Bay Area’s contact tracers struggle amid coronavirus surgeSan Francisco Chronicle, by Carolyn Said, July 20, 2020
Contact tracing — finding and notifying everyone who has had close contact with a person infected with the coronavirus — is key to stemming the pandemic. Once people learn they’ve spent time near someone who had the virus, they can get tested themselves and quarantine so they don’t infect others.
Bay Area county health departments ramped up in April and May to handle the laborious process, most of it armchair detective work by phone and email, not the high-tech surveillance some in Silicon Valley originally envisioned. But the recent surge in cases has made the task much harder, because there are more people to contact and because it takes longer to be tested and then get the results.
Alameda, Contra Costa, Marin, San Francisco, San Mateo and Santa Clara counties all fall short of their goal of doing case investigations for 90% of the people who test positive, and then reaching out to 90% of the folks those people had close contact with while they were infectious.
Napa, Sonoma and Solano counties did not respond to requests for information.
When it comes to reaching contacts of the people who tested positive, the counties range from 70% to 80%, except for Contra Costa, which reaches only 26% of those who had contact with infected people, and Marin, which reached only 46% (its numbers are older). Still, those numbers are far better than those in New York and some other states.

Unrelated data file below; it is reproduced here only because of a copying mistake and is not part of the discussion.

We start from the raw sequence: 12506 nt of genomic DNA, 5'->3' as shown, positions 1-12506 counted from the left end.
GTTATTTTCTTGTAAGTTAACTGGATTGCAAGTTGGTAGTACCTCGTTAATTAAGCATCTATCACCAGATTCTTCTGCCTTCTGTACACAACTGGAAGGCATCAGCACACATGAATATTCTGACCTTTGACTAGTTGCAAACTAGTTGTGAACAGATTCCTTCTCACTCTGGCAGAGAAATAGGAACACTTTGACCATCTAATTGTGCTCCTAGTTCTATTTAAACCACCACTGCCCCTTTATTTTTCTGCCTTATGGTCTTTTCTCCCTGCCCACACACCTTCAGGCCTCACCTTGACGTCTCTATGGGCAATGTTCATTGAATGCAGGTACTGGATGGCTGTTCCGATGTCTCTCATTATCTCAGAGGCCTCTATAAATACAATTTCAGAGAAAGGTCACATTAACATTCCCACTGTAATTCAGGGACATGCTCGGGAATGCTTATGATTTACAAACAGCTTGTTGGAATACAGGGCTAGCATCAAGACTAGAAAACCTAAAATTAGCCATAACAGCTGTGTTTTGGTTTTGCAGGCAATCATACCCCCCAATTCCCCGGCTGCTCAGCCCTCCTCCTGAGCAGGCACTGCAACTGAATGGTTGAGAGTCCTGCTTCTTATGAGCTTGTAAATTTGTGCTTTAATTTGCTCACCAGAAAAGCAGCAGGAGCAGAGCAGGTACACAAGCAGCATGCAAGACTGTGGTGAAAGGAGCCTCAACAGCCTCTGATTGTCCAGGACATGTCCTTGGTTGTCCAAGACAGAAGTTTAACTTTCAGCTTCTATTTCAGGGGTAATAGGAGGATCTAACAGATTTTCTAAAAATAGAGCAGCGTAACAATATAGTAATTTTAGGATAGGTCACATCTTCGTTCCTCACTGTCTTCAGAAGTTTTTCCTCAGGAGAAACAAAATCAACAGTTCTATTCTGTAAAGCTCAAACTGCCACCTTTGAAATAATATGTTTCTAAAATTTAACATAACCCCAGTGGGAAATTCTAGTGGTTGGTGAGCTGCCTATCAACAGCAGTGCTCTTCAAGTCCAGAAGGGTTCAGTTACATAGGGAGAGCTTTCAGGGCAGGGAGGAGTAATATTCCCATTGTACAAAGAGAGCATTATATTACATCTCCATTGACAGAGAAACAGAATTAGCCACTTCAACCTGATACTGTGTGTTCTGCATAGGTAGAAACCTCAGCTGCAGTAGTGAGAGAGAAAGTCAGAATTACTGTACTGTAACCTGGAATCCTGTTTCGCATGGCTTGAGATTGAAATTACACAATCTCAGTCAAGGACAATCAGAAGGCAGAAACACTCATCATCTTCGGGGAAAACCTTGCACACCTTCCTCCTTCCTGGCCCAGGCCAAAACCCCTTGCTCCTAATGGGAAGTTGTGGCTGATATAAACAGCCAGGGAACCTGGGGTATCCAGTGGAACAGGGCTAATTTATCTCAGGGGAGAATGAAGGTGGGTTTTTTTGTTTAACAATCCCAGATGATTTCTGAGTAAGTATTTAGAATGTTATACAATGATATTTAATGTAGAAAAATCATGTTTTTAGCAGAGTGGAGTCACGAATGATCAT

“Obviously we want as many as possible because that’s where you get the most bang for your buck,” said Dr. George Rutherford, an infectious diseases expert at UCSF who spearheaded San Francisco’s contact-tracing program. But modeling shows that even reaching 43% of infected people’s contacts provides some disease suppression. “I think the spread would be worse without” contact tracing, even though it hasn’t reached its potential, he said.
Contra Costa County could not say why it is so far below the Bay Area norm, especially since it is closer than Alameda and San Mateo counties to meeting its contact tracing staff goal.
“We’ve been grappling with it,” said Erika Jenssen, deputy director of Contra Costa Health Services. “To do effective contact tracing, we need timely lab results for tests, adequate staffing and to partner with the community.”
She pointed to delayed test results as a major obstacle. While the median turnaround time in the county is four days, many results come in as late as 10 days after testing — by which time a person may not longer be infectious.
And it’s not just results that take a while: In parts of the Bay Area, some people must wait a week or more for a testing slot to open up.
The case investigations — interviews with newly diagnosed people — shed light on how the virus has spread since shelter-in-place orders were eased.
“We are seeing more people who were at some kind of gathering; that’s a common source of exposure,” Jenssen said. Contra Costa County investigators found that 18% of those who tested positive had attended large gatherings in the previous 15 days, while 17% had been to in-person workplaces. About 20% had visited restaurants, supermarkets and other stores.